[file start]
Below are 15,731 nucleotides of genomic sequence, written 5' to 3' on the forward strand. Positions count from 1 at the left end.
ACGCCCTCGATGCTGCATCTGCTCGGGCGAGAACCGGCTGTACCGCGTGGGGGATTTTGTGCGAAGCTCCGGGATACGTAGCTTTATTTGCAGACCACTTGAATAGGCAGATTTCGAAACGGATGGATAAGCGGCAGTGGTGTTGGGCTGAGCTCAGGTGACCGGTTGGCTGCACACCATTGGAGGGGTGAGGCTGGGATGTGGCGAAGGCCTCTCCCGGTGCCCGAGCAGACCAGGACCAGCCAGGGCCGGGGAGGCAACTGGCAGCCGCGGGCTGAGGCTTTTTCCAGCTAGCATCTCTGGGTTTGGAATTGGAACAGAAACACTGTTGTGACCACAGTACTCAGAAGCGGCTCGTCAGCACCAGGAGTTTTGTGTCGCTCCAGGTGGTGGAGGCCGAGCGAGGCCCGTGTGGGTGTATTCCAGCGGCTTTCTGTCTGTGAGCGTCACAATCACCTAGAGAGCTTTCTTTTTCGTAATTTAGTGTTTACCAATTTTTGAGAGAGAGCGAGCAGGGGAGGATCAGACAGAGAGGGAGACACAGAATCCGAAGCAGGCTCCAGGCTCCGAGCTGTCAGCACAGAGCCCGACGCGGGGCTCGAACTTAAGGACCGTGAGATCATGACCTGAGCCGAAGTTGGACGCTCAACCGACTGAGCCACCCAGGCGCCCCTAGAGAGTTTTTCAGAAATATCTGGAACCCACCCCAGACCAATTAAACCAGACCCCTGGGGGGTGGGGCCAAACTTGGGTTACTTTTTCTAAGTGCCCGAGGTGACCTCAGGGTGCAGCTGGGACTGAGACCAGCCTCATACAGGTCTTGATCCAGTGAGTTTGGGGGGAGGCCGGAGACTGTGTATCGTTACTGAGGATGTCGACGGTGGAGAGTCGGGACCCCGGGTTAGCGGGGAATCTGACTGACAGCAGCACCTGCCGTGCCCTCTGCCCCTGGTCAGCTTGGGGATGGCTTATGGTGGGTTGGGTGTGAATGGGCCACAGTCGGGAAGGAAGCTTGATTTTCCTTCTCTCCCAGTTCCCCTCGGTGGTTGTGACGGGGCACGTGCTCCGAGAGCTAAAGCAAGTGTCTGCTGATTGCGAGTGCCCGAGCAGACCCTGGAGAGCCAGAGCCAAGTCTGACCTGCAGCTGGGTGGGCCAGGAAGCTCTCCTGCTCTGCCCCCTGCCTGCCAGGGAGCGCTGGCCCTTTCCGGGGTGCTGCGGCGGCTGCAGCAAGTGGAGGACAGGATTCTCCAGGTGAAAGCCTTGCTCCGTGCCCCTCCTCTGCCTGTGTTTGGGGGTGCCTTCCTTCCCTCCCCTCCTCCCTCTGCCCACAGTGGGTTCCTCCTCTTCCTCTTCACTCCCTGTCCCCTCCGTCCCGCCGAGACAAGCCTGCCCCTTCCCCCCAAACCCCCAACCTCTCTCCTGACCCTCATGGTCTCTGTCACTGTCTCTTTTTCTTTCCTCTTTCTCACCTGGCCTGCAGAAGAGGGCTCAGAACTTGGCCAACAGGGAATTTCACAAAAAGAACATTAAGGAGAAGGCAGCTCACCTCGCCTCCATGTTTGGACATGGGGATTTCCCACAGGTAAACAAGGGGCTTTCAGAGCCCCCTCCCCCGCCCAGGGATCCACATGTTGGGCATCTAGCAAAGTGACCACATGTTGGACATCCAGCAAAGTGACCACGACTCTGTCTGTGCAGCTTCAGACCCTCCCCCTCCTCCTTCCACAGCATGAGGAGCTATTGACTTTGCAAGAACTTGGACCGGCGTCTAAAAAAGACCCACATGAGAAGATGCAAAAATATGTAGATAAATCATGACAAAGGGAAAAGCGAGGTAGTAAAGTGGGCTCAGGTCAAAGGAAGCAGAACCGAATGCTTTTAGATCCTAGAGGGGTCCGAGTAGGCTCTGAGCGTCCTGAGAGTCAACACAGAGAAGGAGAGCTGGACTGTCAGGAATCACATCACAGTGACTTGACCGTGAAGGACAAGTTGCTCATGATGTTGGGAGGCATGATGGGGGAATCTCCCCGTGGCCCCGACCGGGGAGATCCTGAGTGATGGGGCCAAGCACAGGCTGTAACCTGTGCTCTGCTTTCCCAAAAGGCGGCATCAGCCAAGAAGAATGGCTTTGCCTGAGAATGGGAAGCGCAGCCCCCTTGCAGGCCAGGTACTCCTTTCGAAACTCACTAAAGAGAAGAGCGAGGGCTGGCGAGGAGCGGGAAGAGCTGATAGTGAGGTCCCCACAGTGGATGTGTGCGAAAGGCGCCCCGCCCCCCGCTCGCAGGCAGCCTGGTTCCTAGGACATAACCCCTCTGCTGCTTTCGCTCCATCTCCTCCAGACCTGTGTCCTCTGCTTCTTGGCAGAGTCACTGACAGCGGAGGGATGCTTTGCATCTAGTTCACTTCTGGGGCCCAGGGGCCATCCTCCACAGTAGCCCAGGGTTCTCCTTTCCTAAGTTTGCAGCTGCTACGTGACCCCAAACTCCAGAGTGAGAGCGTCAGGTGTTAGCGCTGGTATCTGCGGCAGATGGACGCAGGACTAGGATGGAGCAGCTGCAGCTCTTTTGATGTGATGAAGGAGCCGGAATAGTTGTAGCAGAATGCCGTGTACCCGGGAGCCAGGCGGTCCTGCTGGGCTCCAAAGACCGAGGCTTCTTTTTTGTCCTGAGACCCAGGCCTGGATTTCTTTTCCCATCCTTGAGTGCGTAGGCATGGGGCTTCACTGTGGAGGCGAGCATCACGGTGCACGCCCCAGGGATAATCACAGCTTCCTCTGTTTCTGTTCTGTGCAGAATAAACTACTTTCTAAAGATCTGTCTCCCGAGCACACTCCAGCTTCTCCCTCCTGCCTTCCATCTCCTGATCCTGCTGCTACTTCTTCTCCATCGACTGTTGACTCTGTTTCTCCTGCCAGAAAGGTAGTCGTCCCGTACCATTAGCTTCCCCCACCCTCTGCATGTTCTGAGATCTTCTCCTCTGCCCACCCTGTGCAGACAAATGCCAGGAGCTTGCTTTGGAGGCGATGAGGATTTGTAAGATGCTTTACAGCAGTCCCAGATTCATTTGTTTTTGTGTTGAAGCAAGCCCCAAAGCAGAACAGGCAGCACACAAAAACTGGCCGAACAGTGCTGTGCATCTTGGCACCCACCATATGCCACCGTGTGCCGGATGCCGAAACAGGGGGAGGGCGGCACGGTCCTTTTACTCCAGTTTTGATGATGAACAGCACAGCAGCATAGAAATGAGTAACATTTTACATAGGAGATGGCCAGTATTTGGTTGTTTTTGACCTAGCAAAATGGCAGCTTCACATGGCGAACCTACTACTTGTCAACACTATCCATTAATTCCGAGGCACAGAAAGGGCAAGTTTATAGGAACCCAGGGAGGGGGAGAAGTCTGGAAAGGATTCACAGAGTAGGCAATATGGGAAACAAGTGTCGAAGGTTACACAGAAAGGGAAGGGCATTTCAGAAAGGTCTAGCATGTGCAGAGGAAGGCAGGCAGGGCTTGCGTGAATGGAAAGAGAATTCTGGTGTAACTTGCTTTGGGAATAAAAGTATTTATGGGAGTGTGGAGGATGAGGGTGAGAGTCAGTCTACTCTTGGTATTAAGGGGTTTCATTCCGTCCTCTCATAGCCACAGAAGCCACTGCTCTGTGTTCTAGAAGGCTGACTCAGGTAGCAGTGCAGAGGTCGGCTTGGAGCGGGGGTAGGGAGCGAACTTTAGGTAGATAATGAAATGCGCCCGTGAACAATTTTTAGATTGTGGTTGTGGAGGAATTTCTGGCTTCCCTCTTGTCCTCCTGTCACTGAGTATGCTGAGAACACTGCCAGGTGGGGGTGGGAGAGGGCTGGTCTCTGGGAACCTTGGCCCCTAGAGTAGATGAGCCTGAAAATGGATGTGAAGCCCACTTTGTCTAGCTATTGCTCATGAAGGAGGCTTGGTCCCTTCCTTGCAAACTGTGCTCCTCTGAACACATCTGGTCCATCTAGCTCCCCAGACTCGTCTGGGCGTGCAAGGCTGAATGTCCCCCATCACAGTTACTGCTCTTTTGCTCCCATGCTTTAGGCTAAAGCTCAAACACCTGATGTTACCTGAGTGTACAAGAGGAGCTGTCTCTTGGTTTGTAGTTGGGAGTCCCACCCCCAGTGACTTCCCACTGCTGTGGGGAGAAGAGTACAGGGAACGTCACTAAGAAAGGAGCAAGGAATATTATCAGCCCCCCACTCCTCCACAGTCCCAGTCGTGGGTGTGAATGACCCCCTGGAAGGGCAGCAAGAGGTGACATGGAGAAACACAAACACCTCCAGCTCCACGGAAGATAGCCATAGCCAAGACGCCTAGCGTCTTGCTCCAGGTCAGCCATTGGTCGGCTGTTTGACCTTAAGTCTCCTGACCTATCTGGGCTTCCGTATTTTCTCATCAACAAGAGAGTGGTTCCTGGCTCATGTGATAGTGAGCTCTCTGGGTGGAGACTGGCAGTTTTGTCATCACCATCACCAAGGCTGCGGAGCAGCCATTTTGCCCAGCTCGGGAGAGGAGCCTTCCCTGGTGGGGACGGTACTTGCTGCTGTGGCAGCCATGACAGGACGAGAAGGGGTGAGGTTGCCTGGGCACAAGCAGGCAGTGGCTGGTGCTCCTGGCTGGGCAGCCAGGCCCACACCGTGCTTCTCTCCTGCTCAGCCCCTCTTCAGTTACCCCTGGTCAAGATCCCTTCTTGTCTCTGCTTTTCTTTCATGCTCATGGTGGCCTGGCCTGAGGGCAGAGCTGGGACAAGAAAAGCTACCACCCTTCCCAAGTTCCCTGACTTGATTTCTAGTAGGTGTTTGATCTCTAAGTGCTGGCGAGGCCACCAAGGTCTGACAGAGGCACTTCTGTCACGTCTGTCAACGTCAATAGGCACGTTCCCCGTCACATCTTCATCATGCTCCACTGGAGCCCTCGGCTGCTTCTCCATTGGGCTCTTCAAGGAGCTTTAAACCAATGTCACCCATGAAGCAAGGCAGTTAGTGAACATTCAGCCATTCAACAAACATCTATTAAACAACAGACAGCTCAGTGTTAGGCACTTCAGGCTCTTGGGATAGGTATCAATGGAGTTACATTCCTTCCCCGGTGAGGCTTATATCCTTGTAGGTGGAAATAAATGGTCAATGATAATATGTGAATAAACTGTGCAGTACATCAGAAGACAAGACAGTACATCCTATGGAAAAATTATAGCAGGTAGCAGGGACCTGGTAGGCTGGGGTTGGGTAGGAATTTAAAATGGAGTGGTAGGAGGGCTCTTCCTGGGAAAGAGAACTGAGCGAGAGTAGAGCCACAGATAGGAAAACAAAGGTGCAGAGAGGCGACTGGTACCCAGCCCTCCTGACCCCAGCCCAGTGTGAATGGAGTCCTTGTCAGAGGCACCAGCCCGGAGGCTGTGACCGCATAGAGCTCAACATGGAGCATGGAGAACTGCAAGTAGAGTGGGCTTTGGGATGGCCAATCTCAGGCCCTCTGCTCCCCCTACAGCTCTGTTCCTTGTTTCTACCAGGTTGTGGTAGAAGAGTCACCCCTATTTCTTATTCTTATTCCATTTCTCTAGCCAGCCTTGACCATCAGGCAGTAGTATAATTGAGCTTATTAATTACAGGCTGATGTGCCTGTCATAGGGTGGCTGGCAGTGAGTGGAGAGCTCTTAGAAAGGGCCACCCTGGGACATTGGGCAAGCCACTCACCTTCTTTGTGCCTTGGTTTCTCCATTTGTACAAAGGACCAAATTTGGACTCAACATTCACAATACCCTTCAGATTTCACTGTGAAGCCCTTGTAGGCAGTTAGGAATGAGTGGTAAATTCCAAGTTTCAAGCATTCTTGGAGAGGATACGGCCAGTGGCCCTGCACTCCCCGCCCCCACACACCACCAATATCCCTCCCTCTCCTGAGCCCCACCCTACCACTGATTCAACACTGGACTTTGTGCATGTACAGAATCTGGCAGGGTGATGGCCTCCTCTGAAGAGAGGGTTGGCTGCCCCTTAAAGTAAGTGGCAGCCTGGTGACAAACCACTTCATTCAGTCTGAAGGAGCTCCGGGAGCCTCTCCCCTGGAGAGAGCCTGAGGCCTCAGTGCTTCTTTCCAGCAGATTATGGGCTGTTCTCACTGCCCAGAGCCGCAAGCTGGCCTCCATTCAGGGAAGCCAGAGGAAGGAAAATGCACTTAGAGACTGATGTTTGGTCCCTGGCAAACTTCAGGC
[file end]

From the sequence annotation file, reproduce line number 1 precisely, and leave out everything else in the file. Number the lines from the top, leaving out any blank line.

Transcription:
Below are 15,731 nucleotides of genomic sequence, written 5' to 3' on the forward strand. Positions count from 1 at the left end.